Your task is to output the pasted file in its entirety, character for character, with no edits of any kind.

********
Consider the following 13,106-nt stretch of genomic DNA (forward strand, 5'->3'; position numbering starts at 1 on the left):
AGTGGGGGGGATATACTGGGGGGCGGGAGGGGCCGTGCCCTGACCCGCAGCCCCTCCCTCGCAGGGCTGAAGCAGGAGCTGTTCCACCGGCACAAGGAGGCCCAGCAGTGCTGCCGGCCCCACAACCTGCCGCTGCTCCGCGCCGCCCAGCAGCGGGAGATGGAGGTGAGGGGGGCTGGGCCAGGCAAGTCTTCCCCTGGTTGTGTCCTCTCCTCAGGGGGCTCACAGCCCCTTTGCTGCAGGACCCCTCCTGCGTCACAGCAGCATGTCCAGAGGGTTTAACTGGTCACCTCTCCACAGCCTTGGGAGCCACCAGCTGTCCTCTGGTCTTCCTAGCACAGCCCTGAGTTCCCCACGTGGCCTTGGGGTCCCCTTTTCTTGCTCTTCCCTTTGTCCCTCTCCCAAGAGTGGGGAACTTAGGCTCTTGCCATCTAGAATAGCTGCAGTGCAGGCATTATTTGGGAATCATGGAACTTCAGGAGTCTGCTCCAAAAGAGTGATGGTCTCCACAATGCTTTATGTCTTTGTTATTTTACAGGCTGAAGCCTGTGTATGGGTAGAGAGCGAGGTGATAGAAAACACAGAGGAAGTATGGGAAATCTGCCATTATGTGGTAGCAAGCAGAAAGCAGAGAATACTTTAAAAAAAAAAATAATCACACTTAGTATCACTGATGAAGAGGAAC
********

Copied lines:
Consider the following 13,106-nt stretch of genomic DNA (forward strand, 5'->3'; position numbering starts at 1 on the left):
AGTGGGGGGGATATACTGGGGGGCGGGAGGGGCCGTGCCCTGACCCGCAGCCCCTCCCTCGCAGGGCTGAAGCAGGAGCTGTTCCACCGGCACAAGGAGGCCCAGCAGTGCTGCCGGCCCCACAACCTGCCGCTGCTCCGCGCCGCCCAGCAGCGGGAGATGGAGGTGAGGGGGGCTGGGCCAGGCAAGTCTTCCCCTGGTTGTGTCCTCTCCTCAGGGGGCTCACAGCCCCTTTGCTGCAGGACCCCTCCTGCGTCACAGCAGCATGTCCAGAGGGTTTAACTGGTCACCTCTCCACAGCCTTGGGAGCCACCAGCTGTCCTCTGGTCTTCCTAGCACAGCCCTGAGTTCCCCACGTGGCCTTGGGGTCCCCTTTTCTTGCTCTTCCCTTTGTCCCTCTCCCAAGAGTGGGGAACTTAGGCTCTTGCCATCTAGAATAGCTGCAGTGCAGGCATTATTTGGGAATCATGGAACTTCAGGAGTCTGCTCCAAAAGAGTGATGGTCTCCACAATGCTTTATGTCTTTGTTATTTTACAGGCTGAAGCCTGTGTATGGGTAGAGAGCGAGGTGATAGAAAACACAGAGGAAGTATGGGAAATCTGCCATTATGTGGTAGCAAGCAGAAAGCAGAGAATACTTTAAAAAAAAAAATAATCACACTTAGTATCACTGATGAAGAGGAAC